Written assignments:  There will be two special projects assigned late in the term that will apply some of the concepts of the course. These will be done in groups; details will be announced.

Homework  is assigned daily but not collected; however, skipping or putting off homework will damage your grade badly. Don't let this happen to you.

Careful and precise writing is required on quizzes and exams. Such writing does not come automatically, so it will help to practice careful writing on your homework.

Participation, worksheets, and attendance:
It is expected that students make every effort to come to every class prepared to discuss the assigned readings.  We will have a few in-class worksheets; normally makeup worksheets will only be given for verifiable illness or pre-arranged collegiate activities.  Attendance is figured into your participation grade as follows: There is no deduction for the first 4 absences.  Two points are deducted for the 5th and 6th absences, and three points for the 7th absence and each subsequent absence.  Late arrivals, especially when repeated, may be counted as an absence.  While it is awkward to include attendance in the class grade, my experience shows that it is a helpful incentive for many students.

Please note that the two "dropped" quizzes, the one dropped worksheet and the four absences without deduction are built into the grading system to allow the students some flexibility and to allow for the unexpected difficulties in students' lives.  Students can use this flexibility so that an overslept morning, an appointment, a "personal day", a day of unpreparedness, or other event will not damage their grade.  Please be aware, though, that it is the students' choice to use these days or save them for unexpected difficulties later in the term; once they are used up, they are gone. For example, if a student wishes to "spend" the two quiz drops on two quizzes that went poorly early in the term, then there is no remaining quiz flexibility for oversleeping or personal holidays.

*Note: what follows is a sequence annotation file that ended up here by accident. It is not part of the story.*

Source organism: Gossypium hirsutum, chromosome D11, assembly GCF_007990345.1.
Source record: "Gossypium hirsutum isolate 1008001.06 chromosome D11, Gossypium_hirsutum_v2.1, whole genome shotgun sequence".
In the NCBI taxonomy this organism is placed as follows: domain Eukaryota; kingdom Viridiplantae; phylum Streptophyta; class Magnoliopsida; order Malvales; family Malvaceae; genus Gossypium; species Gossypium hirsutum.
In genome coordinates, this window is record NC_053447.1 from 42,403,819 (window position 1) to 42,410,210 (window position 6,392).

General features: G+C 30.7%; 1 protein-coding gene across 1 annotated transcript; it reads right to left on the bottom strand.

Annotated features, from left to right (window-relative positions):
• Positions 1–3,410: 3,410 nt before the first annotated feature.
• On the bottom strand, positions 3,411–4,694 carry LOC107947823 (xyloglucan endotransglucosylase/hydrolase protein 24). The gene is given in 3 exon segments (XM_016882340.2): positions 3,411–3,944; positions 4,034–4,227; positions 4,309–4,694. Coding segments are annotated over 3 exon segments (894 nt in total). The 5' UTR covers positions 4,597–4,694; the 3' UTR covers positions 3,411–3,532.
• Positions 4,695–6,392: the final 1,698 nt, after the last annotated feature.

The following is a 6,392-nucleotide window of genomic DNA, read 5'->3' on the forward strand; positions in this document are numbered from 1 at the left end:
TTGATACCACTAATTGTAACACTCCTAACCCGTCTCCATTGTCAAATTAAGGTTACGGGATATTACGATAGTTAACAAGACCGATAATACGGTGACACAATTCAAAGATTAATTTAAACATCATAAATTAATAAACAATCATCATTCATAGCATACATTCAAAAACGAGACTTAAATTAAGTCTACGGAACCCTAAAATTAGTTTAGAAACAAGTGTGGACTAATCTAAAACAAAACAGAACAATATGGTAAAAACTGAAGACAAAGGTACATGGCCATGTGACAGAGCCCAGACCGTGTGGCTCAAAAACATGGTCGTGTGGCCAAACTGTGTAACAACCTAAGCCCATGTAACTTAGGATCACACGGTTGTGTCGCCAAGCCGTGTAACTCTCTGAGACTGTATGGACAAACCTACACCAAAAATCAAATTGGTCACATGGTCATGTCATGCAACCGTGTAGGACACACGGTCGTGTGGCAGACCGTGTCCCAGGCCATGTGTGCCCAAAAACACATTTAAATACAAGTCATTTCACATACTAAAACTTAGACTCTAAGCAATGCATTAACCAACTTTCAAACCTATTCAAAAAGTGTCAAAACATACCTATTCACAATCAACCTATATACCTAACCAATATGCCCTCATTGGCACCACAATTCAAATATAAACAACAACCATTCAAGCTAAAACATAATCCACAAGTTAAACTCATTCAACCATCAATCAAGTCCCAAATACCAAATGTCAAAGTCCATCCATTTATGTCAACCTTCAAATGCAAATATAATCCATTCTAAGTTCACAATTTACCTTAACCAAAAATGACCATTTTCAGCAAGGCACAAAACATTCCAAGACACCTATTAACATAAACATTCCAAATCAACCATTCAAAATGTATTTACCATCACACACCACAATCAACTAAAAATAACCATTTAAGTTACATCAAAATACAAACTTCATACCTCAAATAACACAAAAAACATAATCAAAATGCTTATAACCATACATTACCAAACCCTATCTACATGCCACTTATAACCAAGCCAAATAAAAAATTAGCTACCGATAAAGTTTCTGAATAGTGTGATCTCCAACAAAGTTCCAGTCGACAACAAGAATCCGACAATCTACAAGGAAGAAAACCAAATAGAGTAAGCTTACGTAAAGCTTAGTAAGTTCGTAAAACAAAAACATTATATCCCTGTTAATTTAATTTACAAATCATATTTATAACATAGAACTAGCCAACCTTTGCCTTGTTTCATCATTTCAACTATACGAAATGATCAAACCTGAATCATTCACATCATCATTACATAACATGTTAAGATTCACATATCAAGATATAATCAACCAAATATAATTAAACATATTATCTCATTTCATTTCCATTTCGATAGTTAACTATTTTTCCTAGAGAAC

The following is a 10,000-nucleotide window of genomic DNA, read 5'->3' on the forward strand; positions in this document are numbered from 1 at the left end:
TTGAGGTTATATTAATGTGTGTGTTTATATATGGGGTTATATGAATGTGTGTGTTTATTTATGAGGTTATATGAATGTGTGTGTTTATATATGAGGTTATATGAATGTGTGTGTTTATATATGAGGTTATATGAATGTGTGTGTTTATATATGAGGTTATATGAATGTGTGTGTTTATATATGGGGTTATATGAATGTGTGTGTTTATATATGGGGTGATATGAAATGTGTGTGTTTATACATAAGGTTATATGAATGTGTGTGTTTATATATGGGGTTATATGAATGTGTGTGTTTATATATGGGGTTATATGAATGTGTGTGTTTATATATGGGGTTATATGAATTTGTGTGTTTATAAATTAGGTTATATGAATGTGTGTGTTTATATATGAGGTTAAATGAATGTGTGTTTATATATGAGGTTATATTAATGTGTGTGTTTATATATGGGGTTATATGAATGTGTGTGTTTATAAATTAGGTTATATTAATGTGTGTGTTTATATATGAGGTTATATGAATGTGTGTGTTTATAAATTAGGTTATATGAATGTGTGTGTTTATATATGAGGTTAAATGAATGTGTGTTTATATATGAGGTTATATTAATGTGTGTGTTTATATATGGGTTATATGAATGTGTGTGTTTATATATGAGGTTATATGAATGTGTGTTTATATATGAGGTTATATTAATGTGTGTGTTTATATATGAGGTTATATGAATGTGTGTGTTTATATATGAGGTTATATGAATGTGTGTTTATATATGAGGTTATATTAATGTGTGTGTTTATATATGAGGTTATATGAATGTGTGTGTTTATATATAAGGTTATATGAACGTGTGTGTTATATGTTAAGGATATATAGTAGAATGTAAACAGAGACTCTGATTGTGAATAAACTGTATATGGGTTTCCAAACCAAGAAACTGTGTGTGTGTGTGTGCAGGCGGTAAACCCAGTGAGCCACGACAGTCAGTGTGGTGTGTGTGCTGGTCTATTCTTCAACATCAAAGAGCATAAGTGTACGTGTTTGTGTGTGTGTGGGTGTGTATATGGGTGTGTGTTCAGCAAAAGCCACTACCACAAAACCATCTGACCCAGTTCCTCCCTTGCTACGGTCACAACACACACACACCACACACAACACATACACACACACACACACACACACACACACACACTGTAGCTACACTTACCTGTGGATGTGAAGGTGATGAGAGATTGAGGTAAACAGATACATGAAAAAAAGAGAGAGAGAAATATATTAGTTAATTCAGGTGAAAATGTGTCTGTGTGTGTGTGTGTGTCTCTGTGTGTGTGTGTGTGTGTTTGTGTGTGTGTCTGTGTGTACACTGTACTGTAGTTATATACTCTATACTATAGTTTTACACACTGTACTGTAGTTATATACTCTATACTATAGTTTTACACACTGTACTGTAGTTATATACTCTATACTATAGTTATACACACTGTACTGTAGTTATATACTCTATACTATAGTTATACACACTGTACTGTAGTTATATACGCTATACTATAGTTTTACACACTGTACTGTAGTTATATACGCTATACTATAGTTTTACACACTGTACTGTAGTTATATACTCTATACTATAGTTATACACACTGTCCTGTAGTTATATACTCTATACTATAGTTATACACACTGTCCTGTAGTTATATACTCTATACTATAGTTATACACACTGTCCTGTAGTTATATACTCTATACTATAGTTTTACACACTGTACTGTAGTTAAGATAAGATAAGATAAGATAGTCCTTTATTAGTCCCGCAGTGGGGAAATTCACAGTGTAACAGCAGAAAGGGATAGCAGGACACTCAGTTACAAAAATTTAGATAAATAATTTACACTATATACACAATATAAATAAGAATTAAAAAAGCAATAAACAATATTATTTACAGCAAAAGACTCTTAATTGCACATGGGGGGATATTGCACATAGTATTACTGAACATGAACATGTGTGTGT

Accommodations for students with disabilities: Accomodations required by students with disabilities will be provided upon reasonable advance notice and verification of requirement/eligibility from the Office of Disability Services (Bishop Wellness Center).  If you forsee needing an accomodation, it is probably best to inquire at the Office of Disability Services at the start of the semester.

Policy on
in-class distractions and cell phones: It is important to respect the concentration and attention of each student in the class.  Class time is limited, precious, and the tuition is quite expensive per minute.  Arriving late for class is severely frowned upon, and may be counted as an absence.  Electronic devices not required for the course must be turned off during class time.  Exceptions include calculators, and special-needs aids such as lecture-recording devices.  If your cell phone rings during regular class time, you will be required to bring cookies for the entire class at the next class meeting.  During exams and quizzes, the penalty is more specific: two points for each ring, or one point per second of audible sound, whichever is greater.  Please help me hold distractions for your fellow students to an absolute minimum.